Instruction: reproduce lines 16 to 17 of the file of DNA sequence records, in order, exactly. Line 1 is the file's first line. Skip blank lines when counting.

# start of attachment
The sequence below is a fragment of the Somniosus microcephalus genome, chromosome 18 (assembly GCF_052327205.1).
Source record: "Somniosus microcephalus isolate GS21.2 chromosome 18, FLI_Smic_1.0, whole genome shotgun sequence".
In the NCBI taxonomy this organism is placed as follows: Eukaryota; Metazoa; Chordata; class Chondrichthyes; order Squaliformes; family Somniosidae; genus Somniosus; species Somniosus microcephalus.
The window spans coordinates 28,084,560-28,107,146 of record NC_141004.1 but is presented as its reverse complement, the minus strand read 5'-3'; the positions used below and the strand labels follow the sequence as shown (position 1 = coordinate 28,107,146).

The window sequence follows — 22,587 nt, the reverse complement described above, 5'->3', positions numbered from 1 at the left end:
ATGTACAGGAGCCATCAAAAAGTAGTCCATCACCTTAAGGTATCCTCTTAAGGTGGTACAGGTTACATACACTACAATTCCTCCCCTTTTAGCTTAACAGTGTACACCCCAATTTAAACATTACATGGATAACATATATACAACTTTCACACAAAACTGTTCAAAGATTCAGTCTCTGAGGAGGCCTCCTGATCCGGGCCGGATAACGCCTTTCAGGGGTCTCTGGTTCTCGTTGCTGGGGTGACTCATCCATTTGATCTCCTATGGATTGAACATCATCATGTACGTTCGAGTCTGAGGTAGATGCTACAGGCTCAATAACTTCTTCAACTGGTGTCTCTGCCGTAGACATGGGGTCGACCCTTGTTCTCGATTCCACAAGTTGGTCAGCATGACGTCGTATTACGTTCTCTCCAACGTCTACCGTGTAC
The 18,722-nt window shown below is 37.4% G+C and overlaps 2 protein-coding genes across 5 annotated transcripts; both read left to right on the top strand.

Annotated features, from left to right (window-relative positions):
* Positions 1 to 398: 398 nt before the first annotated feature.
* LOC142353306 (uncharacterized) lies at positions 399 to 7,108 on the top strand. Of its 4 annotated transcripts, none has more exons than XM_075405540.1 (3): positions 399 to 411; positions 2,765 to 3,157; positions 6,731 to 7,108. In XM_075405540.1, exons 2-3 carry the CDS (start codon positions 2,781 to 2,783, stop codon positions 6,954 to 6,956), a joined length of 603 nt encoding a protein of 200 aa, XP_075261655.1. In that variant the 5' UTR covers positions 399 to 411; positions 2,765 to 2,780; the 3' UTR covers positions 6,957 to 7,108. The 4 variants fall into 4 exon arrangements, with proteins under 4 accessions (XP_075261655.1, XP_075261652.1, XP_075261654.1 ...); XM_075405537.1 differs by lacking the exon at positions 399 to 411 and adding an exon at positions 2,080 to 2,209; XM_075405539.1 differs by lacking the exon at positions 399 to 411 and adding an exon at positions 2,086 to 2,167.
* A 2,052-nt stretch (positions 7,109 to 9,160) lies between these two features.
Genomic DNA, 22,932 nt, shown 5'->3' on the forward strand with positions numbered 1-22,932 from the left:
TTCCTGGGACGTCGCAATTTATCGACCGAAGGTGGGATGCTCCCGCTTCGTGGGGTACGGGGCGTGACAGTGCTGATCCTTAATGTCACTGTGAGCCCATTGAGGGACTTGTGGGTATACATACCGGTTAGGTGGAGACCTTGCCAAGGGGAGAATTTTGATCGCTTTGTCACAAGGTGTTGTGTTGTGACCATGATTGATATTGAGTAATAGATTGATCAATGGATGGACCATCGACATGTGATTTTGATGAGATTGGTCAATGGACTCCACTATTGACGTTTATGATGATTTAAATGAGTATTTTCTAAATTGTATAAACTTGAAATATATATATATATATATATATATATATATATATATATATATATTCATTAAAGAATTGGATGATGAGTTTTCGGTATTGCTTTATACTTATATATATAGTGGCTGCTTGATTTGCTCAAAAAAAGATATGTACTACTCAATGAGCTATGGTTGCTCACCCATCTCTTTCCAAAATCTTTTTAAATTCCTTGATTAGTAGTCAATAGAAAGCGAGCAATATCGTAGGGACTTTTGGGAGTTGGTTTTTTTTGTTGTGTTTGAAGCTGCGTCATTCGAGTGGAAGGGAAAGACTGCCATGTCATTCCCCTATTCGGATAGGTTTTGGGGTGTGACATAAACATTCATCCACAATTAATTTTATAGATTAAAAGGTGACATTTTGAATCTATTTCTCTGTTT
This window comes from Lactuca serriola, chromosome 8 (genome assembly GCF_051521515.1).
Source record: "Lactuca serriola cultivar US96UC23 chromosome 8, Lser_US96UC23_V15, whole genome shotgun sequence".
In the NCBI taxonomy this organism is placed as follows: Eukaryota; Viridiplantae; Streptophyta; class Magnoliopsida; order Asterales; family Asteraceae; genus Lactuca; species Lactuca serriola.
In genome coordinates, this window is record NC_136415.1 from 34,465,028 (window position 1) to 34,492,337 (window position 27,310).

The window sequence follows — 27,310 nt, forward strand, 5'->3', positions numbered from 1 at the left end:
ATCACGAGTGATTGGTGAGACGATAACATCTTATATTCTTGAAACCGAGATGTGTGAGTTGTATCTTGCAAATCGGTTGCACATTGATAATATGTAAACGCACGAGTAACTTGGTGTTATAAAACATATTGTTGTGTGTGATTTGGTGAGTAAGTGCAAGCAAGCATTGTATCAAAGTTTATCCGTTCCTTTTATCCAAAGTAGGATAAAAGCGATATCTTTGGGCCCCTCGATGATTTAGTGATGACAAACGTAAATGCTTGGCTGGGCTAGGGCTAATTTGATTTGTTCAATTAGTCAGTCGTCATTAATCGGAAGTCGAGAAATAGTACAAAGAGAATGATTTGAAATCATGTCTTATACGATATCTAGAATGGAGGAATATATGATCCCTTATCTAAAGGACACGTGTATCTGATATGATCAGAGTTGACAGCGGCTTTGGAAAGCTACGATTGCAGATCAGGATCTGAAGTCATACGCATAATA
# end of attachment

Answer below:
In the NCBI taxonomy this organism is placed as follows: Eukaryota; Viridiplantae; Streptophyta; class Magnoliopsida; order Asterales; family Asteraceae; genus Lactuca; species Lactuca serriola.
In genome coordinates, this window is record NC_136415.1 from 34,465,028 (window position 1) to 34,492,337 (window position 27,310).